B/P: Cuff goes on your arm over bare skin. Sit and relax: tv, book, somesuch---for 15 minutes. The arm with the b/p cuff should rest on the table. Take it then. Most MD's take your pressure when you are running around and anxious.
No caffeine, lots of veggies, supplement mag and potassium.
Magnesium and potassium fixed my BP. It was 155/90-ish and now it's almost always around 130/65-ish. Didn't really change anything else. Even though I still regularly eat salty food like bacon and sauerkraut, the balance is there.
Someone has probably already suggested this, but yoga and deep breathing have been known to help BP, in addition to the primal diet. Getting outside more, spending time in nature, getting your feet in the dirt, and cutting as much stress as possible should help.
(I had high BP and now it's so "super-normal" my husband occasionally asks me if I'm alive! Usually below 120/60-ish. )
Hey Karl - I know this thread is over a year old, so hopefully you have solved the problem by now. The advice from other posters is good. But just in case, let me suggest another possibility: Have your doc check your aldosterone level via an aldosterone/renin blood test.
I had the same sort of BP problem for years, and it would always spike after certain kinds of workouts and would stay elevated for weeks. I was taking 2 kinds of BP meds, and they worked OK as long as I stuck to relatively low level routines. But anything even remotely innovative would send my BP into orbit for a month. I won't bore you with the details, but the standard advice (don't smoke, don't use too much salt, get rid of the stress etc.) didn't do a thing. Well, it turns out that aldosterone, which is a hormone your adrenal glands produce, can cause BP to spike, and one thing that can cause your body to over-produce aldosterone is strenuous exercise. I just had the aldosterone test done last week and will see my doc next week to get the results. But in the meantime, my doc switched me from altace (which apparently can interfere with the aldosterone/renin test) to "bystolic", and it has done wonders. I'm doing workouts now that I have been afraid to do for years. I did a little research and found that one of the things that bystolic does is that it suppresses aldosterone. I'm not sure my doc even had that in mind when he prescribed the bystolic for me, he just wanted something to replace the altace while we did the blood test. But I'm 99% sure that the aldosterone is the culprit in my case. And like I said I will hopefully get a definitive answer next week.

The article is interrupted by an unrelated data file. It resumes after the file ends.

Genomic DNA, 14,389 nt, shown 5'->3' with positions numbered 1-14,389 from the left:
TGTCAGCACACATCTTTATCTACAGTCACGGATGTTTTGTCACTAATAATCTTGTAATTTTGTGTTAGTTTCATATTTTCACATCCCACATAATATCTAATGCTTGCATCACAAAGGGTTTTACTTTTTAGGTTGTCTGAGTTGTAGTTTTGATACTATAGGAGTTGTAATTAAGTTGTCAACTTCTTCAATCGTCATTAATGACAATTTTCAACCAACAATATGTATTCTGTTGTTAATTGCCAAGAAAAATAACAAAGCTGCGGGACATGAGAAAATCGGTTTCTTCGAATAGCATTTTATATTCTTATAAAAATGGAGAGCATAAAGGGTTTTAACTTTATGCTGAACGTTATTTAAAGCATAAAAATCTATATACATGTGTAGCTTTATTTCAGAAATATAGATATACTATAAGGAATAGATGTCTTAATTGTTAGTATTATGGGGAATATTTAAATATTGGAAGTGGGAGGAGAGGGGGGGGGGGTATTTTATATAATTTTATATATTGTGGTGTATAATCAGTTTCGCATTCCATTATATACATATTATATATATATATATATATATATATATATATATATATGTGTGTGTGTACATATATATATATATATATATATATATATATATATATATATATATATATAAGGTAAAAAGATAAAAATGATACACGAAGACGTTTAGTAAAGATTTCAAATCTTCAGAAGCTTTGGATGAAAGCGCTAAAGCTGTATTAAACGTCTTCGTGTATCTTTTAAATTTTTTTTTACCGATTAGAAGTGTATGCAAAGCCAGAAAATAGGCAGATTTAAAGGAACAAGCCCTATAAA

Another thing that can lead to too much aldosterone is an adrenal tumor (almost always benign), which can be removed surgically. This is very unlikely in my case because my BP would always come back down after a few weeks when I reverted to my normal, lower level workouts. If the culprit was a tumor, my BP problem would not get better, it would keep getting worse.
Now if aldosterone is also your problem and you want to keep working out intensely, you probably will need to take a med to block or suppress it. Bystolic has worked well for me, but there are others (inspra is an aldosterone blocker that apparently works well). You should discuss this with your doc. Personally, I would rather be able to do sprint and strength workouts, so if I can keep my aldosterone level low safely and with no or minimal side effects, that is my preference. The only change I have noticed with bystolic is a somewhat slower HR when I'm doing cardio workouts on my bike. But just for day to day activity, my HR has slowed very little, if at all (it was already fairly low due to the cardio workouts I have been doing for years). But again, you should discuss all this with your doc to see what makes sense for you.
Hope this helps!